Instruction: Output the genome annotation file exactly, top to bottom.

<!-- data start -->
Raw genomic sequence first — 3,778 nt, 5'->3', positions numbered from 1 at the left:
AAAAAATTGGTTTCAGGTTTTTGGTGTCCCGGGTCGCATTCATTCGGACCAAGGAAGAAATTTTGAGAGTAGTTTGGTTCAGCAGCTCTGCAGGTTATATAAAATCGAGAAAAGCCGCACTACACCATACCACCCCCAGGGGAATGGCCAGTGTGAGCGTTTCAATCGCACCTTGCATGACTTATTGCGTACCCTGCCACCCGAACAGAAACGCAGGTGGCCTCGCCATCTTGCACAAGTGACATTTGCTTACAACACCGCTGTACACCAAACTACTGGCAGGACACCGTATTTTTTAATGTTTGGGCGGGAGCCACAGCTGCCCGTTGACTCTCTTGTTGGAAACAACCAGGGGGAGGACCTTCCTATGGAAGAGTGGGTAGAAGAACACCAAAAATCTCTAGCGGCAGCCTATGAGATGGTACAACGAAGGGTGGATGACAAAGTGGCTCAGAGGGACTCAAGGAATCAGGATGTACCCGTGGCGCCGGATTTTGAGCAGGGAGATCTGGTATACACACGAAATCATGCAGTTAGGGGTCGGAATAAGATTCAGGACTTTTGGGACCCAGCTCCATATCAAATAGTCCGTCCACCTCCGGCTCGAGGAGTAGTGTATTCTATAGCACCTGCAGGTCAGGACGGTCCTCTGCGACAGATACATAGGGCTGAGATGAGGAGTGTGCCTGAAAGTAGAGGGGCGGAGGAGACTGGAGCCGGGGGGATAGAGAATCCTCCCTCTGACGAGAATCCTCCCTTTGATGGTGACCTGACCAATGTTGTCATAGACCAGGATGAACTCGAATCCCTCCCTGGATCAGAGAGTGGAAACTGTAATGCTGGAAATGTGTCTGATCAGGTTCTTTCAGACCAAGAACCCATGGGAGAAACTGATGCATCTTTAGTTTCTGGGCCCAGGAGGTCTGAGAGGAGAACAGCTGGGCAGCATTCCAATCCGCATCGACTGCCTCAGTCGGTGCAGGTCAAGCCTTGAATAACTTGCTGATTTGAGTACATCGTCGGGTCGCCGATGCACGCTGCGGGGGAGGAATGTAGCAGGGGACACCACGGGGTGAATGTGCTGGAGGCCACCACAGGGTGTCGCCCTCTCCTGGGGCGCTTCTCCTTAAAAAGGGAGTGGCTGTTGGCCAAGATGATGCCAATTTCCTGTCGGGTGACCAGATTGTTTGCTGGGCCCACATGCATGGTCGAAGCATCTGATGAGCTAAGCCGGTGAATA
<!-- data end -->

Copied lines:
Raw genomic sequence first — 3,778 nt, 5'->3', positions numbered from 1 at the left:
AAAAAATTGGTTTCAGGTTTTTGGTGTCCCGGGTCGCATTCATTCGGACCAAGGAAGAAATTTTGAGAGTAGTTTGGTTCAGCAGCTCTGCAGGTTATATAAAATCGAGAAAAGCCGCACTACACCATACCACCCCCAGGGGAATGGCCAGTGTGAGCGTTTCAATCGCACCTTGCATGACTTATTGCGTACCCTGCCACCCGAACAGAAACGCAGGTGGCCTCGCCATCTTGCACAAGTGACATTTGCTTACAACACCGCTGTACACCAAACTACTGGCAGGACACCGTATTTTTTAATGTTTGGGCGGGAGCCACAGCTGCCCGTTGACTCTCTTGTTGGAAACAACCAGGGGGAGGACCTTCCTATGGAAGAGTGGGTAGAAGAACACCAAAAATCTCTAGCGGCAGCCTATGAGATGGTACAACGAAGGGTGGATGACAAAGTGGCTCAGAGGGACTCAAGGAATCAGGATGTACCCGTGGCGCCGGATTTTGAGCAGGGAGATCTGGTATACACACGAAATCATGCAGTTAGGGGTCGGAATAAGATTCAGGACTTTTGGGACCCAGCTCCATATCAAATAGTCCGTCCACCTCCGGCTCGAGGAGTAGTGTATTCTATAGCACCTGCAGGTCAGGACGGTCCTCTGCGACAGATACATAGGGCTGAGATGAGGAGTGTGCCTGAAAGTAGAGGGGCGGAGGAGACTGGAGCCGGGGGGATAGAGAATCCTCCCTCTGACGAGAATCCTCCCTTTGATGGTGACCTGACCAATGTTGTCATAGACCAGGATGAACTCGAATCCCTCCCTGGATCAGAGAGTGGAAACTGTAATGCTGGAAATGTGTCTGATCAGGTTCTTTCAGACCAAGAACCCATGGGAGAAACTGATGCATCTTTAGTTTCTGGGCCCAGGAGGTCTGAGAGGAGAACAGCTGGGCAGCATTCCAATCCGCATCGACTGCCTCAGTCGGTGCAGGTCAAGCCTTGAATAACTTGCTGATTTGAGTACATCGTCGGGTCGCCGATGCACGCTGCGGGGGAGGAATGTAGCAGGGGACACCACGGGGTGAATGTGCTGGAGGCCACCACAGGGTGTCGCCCTCTCCTGGGGCGCTTCTCCTTAAAAAGGGAGTGGCTGTTGGCCAAGATGATGCCAATTTCCTGTCGGGTGACCAGATTGTTTGCTGGGCCCACATGCATGGTCGAAGCATCTGATGAGCTAAGCCGGTGAATA